• IF YOU ARE A SWOPE HEALTH PATIENT: Please call (816) 599-5112 to schedule an appointment for the COVID-19 vaccination at Swope Health Wyandotte. You can also ask your Swope Health provider or an associate at the clinics to assist you in getting an appointment. Swope Health Wyandotte location for COVID-19 vaccinations are at 21 North 12 Street, Suite 400 Kansas City, KS.  You must have a scheduled appointment to be vaccinated at this location.
  • If you are a Kansas resident (not a Swope Health patient) – Fill out a health department Vaccination Interest Form.

You may find other vaccination options at Vaccine Finder (https://vaccinefinder.org/). The Mid-America Regional Council operates PrepareMetro, a website with lists of vaccination providers and other information.

When you are scheduled for an appointment, please bring your ID and proof of eligibility, such as your work ID. Plan on staying at the vaccination location for at least 15 minutes, after receiving your vaccine, while you are monitored for allergic reaction. We also ask that you wear a mask at all times and adhere to physical distancing practices.

Swope Health Supports LGBTQ+ Community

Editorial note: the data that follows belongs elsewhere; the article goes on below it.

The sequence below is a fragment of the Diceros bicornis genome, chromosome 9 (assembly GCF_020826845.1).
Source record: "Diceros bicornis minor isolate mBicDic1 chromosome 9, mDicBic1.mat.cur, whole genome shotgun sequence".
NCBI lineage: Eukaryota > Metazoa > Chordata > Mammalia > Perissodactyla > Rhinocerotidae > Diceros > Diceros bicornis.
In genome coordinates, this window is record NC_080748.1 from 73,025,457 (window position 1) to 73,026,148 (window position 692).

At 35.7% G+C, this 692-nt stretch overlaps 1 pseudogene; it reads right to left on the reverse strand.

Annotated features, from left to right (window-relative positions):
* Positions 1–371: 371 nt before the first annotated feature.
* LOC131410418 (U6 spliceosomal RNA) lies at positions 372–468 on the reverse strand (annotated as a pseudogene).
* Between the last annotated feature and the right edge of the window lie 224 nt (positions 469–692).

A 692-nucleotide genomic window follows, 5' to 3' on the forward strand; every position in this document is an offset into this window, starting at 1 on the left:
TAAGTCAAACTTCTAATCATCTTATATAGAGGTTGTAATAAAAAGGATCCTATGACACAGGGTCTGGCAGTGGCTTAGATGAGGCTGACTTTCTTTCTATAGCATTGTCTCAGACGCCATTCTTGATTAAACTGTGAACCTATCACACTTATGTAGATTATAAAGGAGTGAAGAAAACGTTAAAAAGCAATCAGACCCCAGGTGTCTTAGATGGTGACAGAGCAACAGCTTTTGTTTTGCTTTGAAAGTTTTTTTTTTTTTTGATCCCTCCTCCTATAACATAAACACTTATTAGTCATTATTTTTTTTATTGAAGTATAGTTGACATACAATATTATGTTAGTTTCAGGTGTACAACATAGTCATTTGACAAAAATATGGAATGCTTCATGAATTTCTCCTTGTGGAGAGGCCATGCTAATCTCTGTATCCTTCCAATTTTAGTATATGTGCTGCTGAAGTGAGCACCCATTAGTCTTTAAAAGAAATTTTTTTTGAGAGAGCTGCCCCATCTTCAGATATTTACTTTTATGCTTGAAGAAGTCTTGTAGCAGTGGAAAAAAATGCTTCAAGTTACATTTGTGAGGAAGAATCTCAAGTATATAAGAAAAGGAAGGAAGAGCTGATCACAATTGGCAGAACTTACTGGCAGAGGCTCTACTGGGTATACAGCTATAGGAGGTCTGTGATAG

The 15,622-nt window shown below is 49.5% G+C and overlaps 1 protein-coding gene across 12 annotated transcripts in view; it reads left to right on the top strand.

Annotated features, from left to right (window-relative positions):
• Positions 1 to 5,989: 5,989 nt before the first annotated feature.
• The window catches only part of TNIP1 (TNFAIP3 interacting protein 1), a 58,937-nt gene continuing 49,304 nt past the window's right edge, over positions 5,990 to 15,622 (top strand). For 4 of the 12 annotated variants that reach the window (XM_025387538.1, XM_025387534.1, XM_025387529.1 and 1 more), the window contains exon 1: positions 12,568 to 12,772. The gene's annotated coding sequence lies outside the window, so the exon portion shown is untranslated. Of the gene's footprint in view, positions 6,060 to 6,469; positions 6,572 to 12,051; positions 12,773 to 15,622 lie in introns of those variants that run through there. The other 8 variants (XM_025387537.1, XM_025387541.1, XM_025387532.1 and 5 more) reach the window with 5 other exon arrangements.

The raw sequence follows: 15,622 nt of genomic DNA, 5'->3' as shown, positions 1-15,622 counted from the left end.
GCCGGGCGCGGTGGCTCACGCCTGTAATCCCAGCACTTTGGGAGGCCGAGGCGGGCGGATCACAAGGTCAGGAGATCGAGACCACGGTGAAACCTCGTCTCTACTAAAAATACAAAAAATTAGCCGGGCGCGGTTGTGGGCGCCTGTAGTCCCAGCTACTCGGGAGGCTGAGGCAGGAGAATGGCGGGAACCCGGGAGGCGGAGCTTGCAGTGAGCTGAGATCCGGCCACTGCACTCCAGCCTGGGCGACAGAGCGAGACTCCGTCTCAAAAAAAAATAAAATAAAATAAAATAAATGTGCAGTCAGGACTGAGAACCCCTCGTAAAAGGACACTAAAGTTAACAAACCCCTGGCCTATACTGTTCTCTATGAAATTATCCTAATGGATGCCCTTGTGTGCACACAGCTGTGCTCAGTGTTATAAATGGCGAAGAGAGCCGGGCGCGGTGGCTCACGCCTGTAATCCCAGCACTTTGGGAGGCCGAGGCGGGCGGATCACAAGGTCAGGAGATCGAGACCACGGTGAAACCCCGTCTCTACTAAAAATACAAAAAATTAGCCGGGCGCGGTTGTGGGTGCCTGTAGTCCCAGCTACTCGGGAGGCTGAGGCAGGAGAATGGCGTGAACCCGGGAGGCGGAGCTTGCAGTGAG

Swope Health has a long history of providing care to communities that have traditionally been medically under-served. From our founding 50 years ago to today, the Swope Health team has always offered health care and support for members of our community in need.

That commitment to care extends to the LGBTQ+ community – people who are lesbian, gay, bisexual, transgender, queer or questioning. Swope Health stands ready to meet your healthcare needs, from supportive counseling and behavioral health skills to gender-affirming hormone therapy.

Ryan StokesSwope Health’s Dr. Ryan Stokes specializes in gender-affirming hormone therapy. His interest in transgender health care started with his medical training at Truman Medical Center, where he trained with a plastic surgeon who specialized in gender-affirming surgery.

Dr. Stokes sees patients with gender dysphoria – the deep-seated discontent that appears when a person’s identity does not match the gender of the body. An example is a person who identifies and feels male but has a female body, or vice versa. Gender dysphoria does not go away and can lead to depression, anxiety and other illnesses.

Gender dysphoria affects people in different ways, according to the American Psychiatry Association. Some people may want to be present themselves with the gender they choose, and others may seek to medically transition (through hormone treatment or sex-change surgery) to the gender they identify with.

In these treatments, the goal is move a patient toward the ability to live comfortably as their true self.

“I love sharing in the moment when a patient hits their target comfort level, where they are able to feel their authentic self fully,” Dr. Stokes said.

He also recognizes the difficulty of the journey.